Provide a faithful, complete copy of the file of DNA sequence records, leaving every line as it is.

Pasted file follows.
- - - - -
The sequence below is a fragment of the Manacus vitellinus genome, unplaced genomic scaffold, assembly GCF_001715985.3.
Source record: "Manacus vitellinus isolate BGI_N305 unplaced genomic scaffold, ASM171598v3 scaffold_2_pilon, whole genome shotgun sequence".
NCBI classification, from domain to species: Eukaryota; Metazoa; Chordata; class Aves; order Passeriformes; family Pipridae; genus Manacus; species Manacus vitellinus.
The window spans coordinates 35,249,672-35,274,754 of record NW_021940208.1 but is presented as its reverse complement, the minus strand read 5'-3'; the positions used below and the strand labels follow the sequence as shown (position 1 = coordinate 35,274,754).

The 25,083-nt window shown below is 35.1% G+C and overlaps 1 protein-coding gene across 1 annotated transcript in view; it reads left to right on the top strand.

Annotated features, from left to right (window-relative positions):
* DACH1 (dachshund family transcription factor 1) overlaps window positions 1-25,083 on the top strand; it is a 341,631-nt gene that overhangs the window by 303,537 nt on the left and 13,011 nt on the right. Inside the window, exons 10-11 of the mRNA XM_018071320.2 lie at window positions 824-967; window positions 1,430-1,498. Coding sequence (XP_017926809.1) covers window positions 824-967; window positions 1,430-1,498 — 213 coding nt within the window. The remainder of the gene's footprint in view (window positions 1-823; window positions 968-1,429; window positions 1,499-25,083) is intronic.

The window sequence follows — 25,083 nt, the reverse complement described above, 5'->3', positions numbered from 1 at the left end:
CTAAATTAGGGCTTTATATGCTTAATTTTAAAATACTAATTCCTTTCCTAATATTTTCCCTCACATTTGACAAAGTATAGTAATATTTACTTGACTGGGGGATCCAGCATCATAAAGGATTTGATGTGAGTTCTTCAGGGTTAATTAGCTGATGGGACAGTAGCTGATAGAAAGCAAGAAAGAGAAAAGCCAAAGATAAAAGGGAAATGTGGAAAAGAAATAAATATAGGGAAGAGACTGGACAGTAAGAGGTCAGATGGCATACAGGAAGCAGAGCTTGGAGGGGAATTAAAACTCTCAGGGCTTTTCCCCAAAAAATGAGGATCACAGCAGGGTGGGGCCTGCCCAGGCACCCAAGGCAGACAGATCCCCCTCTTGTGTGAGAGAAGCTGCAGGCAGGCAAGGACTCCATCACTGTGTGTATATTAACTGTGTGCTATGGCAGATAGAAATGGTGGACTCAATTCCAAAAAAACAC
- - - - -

The sequence below is a fragment of the Manacus vitellinus genome, unplaced genomic scaffold, assembly GCF_001715985.3.
Source record: "Manacus vitellinus isolate BGI_N305 unplaced genomic scaffold, ASM171598v3 scaffold_2_pilon, whole genome shotgun sequence".
NCBI classification, from domain to species: Eukaryota; Metazoa; Chordata; class Aves; order Passeriformes; family Pipridae; genus Manacus; species Manacus vitellinus.
The window spans coordinates 35,249,672-35,274,754 of record NW_021940208.1 but is presented as its reverse complement, the minus strand read 5'-3'; the positions used below and the strand labels follow the sequence as shown (position 1 = coordinate 35,274,754).

The 25,083-nt window shown below is 35.1% G+C and overlaps 1 protein-coding gene across 1 annotated transcript in view; it reads left to right on the top strand.

Annotated features, from left to right (window-relative positions):
* DACH1 (dachshund family transcription factor 1) overlaps window positions 1-25,083 on the top strand; it is a 341,631-nt gene that overhangs the window by 303,537 nt on the left and 13,011 nt on the right. Inside the window, exons 10-11 of the mRNA XM_018071320.2 lie at window positions 824-967; window positions 1,430-1,498. Coding sequence (XP_017926809.1) covers window positions 824-967; window positions 1,430-1,498 — 213 coding nt within the window. The remainder of the gene's footprint in view (window positions 1-823; window positions 968-1,429; window positions 1,499-25,083) is intronic.

The window sequence follows — 25,083 nt, the reverse complement described above, 5'->3', positions numbered from 1 at the left end:
CTAAATTAGGGCTTTATATGCTTAATTTTAAAATACTAATTCCTTTCCTAATATTTTCCCTCACATTTGACAAAGTATAGTAATATTTACTTGACTGGGGGATCCAGCATCATAAAGGATTTGATGTGAGTTCTTCAGGGTTAATTAGCTGATGGGACAGTAGCTGATAGAAAGCAAGAAAGAGAAAAGCCAAAGATAAAAGGGAAATGTGGAAAAGAAATAAATATAGGGAAGAGACTGGACAGTAAGAGGTCAGATGGCATACAGGAAGCAGAGCTTGGAGGGGAATTAAAACTCTCAGGGCTTTTCCCCAAAAAATGAGGATCACAGCAGGGTGGGGCCTGCCCAGGCACCCAAGGCAGACAGATCCCCCTCTTGTGTGAGAGAAGCTGCAGGCAGGCAAGGACTCCATCACTGTGTGTATATTAACTGTGTGCTATGGCAGATAGAAATGGTGGACTCAATTCCAAAAAAACAC